UN demands removal of all known and suspected clergy child abusers
This morning, the United Nations ordered the Vatican to take an enormous step in bringing justice to the victims of the sex abuse scandal. In a statement, the Committee on the Rights of the Child demanded the Vatican to immediately remove of all Catholic clergy known or suspected to be child abusers, to hold them accountable for their actions, and to turn them over to civil authorities (page 10).
The New York Times reports that the panel accused the church of caring more for their reputation and public image than for the victims of the scandal. The committee stated that the Vatican “has not acknowledged the extent of the crimes committed, has not taken the necessary measures to address cases of child sexual abuse and to protect children, and has adopted policies and practices which have led to the continuation of the abuse by, and the impunity of, the perpetrators." It is not a surprised that the panel has demanded such drastic measures to take place.
Some steps have been taken in the recent months to be transparent about the issue. Archdioceses around the United States have released documents regarding clergy sex abuse to the victims’ attorneys and the public. One of the most recent cases was the Archdiocese of Chicago which released nearly 6,000 pages of reports. (Listen to the interview that U.S. Catholic managing editor Scott Alessi contributed to on WBEZ.) Releasing these documents has not been enough to satisfy the victims and their families.
In response to the committee’s statement, the Vatican has released its own thoughts on the matter. “The Holy See does, however, regret to see in some points of the Concluding Observations an attempt to interfere with Catholic Church teaching on the dignity of human person and in the exercise of religious freedom,” the Vatican stated. “The Holy See reiterates its commitment to defending and protecting the rights of the child, in line with the principles promoted by the Convention on the Rights of the Child and according to the moral and religious values offered by Catholic doctrine.”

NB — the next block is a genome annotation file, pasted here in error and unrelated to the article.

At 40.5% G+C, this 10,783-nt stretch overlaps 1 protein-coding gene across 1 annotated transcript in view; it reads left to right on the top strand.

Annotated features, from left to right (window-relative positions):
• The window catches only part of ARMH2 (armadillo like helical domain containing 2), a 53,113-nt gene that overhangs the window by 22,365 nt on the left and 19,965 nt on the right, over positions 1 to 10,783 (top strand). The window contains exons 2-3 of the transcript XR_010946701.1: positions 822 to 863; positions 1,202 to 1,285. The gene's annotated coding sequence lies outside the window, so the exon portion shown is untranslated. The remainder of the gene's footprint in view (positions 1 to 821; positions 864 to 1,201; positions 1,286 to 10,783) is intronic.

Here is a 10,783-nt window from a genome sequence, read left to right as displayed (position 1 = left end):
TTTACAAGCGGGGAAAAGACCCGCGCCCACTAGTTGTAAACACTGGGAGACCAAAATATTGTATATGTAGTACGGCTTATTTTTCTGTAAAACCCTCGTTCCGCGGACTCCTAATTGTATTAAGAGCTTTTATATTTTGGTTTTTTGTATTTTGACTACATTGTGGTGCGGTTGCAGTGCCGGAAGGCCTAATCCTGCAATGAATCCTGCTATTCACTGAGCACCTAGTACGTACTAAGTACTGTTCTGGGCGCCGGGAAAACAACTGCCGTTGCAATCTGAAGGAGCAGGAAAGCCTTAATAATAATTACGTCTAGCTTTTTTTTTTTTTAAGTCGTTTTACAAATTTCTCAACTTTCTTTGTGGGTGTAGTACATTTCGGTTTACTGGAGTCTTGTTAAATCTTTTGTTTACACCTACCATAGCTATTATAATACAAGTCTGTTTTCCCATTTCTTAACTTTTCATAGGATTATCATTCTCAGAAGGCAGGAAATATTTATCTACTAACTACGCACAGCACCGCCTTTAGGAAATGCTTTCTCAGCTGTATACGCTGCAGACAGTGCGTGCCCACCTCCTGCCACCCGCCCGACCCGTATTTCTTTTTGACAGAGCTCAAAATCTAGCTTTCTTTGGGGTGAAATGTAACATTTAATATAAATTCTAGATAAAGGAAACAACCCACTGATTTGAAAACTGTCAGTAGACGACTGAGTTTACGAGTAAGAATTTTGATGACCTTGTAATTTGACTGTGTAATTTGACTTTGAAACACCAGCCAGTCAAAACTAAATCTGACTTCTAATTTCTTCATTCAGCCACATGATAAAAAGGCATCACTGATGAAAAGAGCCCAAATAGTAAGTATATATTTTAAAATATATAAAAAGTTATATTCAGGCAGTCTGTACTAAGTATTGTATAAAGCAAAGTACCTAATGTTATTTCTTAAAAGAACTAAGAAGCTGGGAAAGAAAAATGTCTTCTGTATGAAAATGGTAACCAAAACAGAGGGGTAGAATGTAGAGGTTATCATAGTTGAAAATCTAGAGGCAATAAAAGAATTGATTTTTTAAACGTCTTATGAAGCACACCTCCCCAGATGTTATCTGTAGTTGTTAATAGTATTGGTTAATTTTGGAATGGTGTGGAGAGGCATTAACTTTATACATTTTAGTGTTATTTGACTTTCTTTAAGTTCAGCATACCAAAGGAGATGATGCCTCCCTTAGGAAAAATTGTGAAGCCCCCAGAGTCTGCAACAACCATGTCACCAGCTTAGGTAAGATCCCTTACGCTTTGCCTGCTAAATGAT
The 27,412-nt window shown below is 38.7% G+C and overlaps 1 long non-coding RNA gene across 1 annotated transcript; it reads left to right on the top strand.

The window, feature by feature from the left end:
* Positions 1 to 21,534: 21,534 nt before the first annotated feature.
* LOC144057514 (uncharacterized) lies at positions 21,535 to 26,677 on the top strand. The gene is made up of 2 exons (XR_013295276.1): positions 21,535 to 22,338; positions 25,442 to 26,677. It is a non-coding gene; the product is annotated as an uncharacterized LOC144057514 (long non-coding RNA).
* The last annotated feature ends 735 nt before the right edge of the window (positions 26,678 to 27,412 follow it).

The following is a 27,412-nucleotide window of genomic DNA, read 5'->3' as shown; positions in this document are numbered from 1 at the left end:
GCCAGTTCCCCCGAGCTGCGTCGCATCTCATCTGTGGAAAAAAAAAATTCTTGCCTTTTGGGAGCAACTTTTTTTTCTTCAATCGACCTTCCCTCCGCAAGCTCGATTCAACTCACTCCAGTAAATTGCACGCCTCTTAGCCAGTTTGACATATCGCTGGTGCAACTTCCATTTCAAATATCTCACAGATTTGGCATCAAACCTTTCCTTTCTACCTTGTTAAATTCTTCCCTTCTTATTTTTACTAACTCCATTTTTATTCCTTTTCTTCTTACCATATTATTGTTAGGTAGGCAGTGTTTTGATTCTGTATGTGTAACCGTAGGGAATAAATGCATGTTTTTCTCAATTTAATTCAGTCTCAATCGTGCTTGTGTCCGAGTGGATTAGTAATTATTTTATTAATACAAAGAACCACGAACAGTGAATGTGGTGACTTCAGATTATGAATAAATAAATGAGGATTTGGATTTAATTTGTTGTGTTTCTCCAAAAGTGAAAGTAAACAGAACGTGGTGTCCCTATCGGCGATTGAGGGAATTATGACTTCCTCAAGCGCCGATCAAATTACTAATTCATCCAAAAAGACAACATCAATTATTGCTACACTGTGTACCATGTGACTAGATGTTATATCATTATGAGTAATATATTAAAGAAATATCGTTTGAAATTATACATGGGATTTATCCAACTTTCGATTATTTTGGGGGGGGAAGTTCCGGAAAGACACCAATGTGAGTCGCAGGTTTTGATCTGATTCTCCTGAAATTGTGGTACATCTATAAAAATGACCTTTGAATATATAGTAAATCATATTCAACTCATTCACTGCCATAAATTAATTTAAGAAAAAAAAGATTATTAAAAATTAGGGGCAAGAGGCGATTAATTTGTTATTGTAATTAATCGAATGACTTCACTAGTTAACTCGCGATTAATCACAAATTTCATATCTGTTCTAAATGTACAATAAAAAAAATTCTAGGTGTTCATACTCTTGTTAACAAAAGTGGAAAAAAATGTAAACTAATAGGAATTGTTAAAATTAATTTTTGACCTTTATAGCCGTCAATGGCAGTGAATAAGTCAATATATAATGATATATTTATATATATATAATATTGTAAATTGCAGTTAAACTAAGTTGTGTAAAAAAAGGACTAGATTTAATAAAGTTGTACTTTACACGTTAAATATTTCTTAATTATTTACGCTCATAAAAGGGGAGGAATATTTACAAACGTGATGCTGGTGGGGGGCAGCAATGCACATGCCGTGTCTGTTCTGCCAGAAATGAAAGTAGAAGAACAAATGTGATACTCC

Catholics have started to weigh in with their responses of the UN’s statement. Some believe it is unfair of the UN to demand this and have called it a “kangaroo court.” Others believe that it will begin to hold the bishops accountable for their actions and will start bringing justice to the victims.
It will be interesting to keep track of this developing story and see what Pope Francis has to say about the UN’s orders. Will he fully support removing all accused and the suspected and show that he truly cares more about the victims? Or will he become defensive as the Holy See did in their statement and say that the removal is an attempt to interfere with church teaching and religious freedom? It will be a real test of his willingness to protect the victims. His special commission of advisers on the sex abuse cases will no doubt have something to say.
Hopefully the order from the UN will be a step in the right direction and will force the Vatican to take some long-overdue actions to protect the victims.